|Kwangju in the eyes of the world|
|Writer : 5·18eng Date : 2008-10-29 Hit : 3559|
Kwangju in the Eyes of the World Preface
The Kwangju Massacre took place from May 18 – May 27, 1980. It is already seventeen years later, but the stories keep pouring in. Once again, we have the opportunity to re-document what happened, to try to get the facts straight. This will perhaps be a feat that is never fully accomplished. Indeed, history eternally rewrites itself from the perspective of the continually evolving present.
Chum Doo Hwan and his successor, Roh Tae Woo, have finally been carted off to prison, and history smiles, knowing that they have finally received their just desserts. But is it ever enough? Can we ever fully punish with our courts and our prisons those who were responsible for events that never should have happened? Can one life ever pay for another, let alone hundreds of others?
The Kwangju Uprising of 1980 was, at its beginning and its end, a pro-democracy movement, whatever motives others have tried to assign to it. In terms of forwarding his own purposes, Chun’s move to quell the discontented populace, although it was a great show of strength, did little more than raise the demonstrators to the status of martyrs. In a sense, he plotted his own demise.
Chun compounded his mistake by attempting to cover up the atrocity of what he did, by distorting the facts, by lying to a public that was too weary to simply bite and chew. It was the falsifications and the continuing cover-ups that have prompted Kwangju’s citizens to perpetually set out to seek and document the truth.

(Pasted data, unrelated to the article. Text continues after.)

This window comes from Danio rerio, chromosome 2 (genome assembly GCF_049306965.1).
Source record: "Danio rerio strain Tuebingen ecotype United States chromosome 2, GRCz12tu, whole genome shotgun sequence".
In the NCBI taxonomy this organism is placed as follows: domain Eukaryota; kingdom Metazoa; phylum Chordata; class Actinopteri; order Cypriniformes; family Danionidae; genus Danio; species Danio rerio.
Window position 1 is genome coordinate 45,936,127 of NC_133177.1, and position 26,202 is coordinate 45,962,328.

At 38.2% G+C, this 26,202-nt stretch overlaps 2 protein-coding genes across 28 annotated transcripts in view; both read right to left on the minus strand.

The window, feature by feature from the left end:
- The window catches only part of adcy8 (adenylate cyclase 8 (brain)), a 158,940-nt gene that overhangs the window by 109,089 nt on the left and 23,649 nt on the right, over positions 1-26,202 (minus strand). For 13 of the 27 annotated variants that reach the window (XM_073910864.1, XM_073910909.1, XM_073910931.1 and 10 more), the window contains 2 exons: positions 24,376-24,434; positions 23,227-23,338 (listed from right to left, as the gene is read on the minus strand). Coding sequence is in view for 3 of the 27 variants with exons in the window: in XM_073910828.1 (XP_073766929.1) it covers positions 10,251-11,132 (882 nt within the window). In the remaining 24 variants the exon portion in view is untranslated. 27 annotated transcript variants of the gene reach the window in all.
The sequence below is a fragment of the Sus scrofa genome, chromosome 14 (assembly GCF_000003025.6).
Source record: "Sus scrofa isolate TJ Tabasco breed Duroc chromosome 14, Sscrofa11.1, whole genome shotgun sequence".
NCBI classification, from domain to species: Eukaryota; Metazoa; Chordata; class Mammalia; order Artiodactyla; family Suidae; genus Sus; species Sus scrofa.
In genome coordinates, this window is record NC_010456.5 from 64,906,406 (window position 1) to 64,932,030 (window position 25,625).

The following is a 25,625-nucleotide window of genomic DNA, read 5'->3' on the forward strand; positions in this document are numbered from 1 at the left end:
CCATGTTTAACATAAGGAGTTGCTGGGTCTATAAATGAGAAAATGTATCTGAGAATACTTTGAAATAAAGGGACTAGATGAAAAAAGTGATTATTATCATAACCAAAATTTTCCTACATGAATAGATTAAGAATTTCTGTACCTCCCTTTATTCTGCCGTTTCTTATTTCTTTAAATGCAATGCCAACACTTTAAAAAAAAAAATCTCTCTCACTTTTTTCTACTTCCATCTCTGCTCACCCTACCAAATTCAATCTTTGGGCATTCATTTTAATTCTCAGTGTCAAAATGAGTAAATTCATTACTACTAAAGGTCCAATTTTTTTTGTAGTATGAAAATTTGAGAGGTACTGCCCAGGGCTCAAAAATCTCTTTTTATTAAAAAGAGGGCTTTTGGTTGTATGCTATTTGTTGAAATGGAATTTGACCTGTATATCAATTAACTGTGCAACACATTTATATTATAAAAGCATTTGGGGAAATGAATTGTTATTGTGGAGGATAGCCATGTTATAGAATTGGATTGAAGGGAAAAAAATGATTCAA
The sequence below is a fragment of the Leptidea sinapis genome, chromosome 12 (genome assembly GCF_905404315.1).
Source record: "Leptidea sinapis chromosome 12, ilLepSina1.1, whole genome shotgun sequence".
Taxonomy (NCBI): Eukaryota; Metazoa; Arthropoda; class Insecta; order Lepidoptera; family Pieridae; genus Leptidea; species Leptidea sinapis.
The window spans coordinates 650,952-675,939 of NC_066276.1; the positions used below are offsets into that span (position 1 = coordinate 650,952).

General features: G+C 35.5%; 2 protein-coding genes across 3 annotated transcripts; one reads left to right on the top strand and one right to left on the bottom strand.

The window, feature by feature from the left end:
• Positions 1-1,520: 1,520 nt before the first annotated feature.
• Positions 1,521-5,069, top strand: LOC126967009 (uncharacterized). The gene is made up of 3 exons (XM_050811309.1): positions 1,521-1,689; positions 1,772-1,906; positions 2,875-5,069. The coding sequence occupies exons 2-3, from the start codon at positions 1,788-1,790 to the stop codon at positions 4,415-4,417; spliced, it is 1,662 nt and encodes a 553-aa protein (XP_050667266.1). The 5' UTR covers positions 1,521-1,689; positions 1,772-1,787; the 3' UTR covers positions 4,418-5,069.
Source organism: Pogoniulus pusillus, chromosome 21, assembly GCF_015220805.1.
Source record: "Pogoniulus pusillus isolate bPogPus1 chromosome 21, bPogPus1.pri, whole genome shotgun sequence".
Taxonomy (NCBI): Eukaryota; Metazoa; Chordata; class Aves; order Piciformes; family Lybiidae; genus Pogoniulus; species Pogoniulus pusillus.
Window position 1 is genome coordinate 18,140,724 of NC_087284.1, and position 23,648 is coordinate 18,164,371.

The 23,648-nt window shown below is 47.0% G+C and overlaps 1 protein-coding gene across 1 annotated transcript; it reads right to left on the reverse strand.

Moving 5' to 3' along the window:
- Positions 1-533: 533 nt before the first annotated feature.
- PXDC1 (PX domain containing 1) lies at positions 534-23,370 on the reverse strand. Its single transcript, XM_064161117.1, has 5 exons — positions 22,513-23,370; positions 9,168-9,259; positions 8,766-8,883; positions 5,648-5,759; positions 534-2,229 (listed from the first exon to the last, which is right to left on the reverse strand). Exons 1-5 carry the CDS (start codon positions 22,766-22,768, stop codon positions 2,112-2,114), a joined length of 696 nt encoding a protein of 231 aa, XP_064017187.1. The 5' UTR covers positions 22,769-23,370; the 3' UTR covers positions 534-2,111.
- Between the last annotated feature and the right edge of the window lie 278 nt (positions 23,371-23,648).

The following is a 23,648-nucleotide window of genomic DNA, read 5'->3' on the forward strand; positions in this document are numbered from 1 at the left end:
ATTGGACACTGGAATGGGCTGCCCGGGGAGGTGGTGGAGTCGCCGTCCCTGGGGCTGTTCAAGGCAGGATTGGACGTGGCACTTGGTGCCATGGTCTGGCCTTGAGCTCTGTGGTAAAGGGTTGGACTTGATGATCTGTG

In the search for truth, objectivity is always deemed the prerequisite. History, like science, demands a unimpassioned observer to chronicle its events. It hopes that, from his unbiased vantage point, this onlooker will be able to balance the scales, absorb the circumstances, intentions, motivations, and consequences, and come out with a story that tells the whole tale. Thus the modern world has chosen the foreign correspondent as its historian – hoping that his eyes, unmoved by patriotism or ideologic concerns, will not be blinded; praying that his story, unfettered by censorship or national security concerns, will be related in its entirety.
Perhaps we ask too much. Their stories are inevitably prescribed by circumstances – the luck of being in the right place at the right time – and the concerns of their editors. But then, as now, they are all we have. Their voice is the voice that shall be believed. They can communicate when others are forced into silence.
This book is a collection of the experiences of these purveyors of truth. It is hard to find a precedent for this book – a situation in which a group of correspondents retraced their steps back over seventeen years. For those who could face once again what happened in that dark time, this book recounts what they witnessed. These are the testimonies of the foreign correspondents who covered the Kwangju Massacre of May 18, 1980.
Nam Young Jin
Chief of the Journalists Association of Korea
Lee Sang Ha
Chairman of Moo-deung Ilbo
Yong Jan Hyun, Park Man Kyu and Jung Woong Tai
Co-chairmen of Kwangju Citizens' Solidarity
Copyright 1997, Kwangju Citizens' Solidarity
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